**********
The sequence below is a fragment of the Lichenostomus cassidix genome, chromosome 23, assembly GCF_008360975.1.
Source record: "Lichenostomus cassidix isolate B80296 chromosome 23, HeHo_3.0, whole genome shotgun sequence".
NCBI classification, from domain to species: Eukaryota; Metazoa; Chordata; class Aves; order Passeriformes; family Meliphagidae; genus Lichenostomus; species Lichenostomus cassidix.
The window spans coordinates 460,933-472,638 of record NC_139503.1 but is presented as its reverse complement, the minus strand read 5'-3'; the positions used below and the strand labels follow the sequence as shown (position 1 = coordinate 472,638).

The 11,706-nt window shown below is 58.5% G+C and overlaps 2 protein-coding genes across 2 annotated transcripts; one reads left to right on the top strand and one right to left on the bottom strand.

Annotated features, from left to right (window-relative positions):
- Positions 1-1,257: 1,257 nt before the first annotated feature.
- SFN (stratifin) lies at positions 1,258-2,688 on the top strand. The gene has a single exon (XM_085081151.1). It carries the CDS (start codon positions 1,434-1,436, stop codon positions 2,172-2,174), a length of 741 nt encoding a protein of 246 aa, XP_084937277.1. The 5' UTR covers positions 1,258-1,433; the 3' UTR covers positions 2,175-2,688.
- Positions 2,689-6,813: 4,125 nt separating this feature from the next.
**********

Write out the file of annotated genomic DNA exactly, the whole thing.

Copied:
The sequence below is a fragment of the Lichenostomus cassidix genome, chromosome 23, assembly GCF_008360975.1.
Source record: "Lichenostomus cassidix isolate B80296 chromosome 23, HeHo_3.0, whole genome shotgun sequence".
NCBI classification, from domain to species: Eukaryota; Metazoa; Chordata; class Aves; order Passeriformes; family Meliphagidae; genus Lichenostomus; species Lichenostomus cassidix.
The window spans coordinates 460,933-472,638 of record NC_139503.1 but is presented as its reverse complement, the minus strand read 5'-3'; the positions used below and the strand labels follow the sequence as shown (position 1 = coordinate 472,638).

The 11,706-nt window shown below is 58.5% G+C and overlaps 2 protein-coding genes across 2 annotated transcripts; one reads left to right on the top strand and one right to left on the bottom strand.

Annotated features, from left to right (window-relative positions):
- Positions 1-1,257: 1,257 nt before the first annotated feature.
- SFN (stratifin) lies at positions 1,258-2,688 on the top strand. The gene has a single exon (XM_085081151.1). It carries the CDS (start codon positions 1,434-1,436, stop codon positions 2,172-2,174), a length of 741 nt encoding a protein of 246 aa, XP_084937277.1. The 5' UTR covers positions 1,258-1,433; the 3' UTR covers positions 2,175-2,688.
- Positions 2,689-6,813: 4,125 nt separating this feature from the next.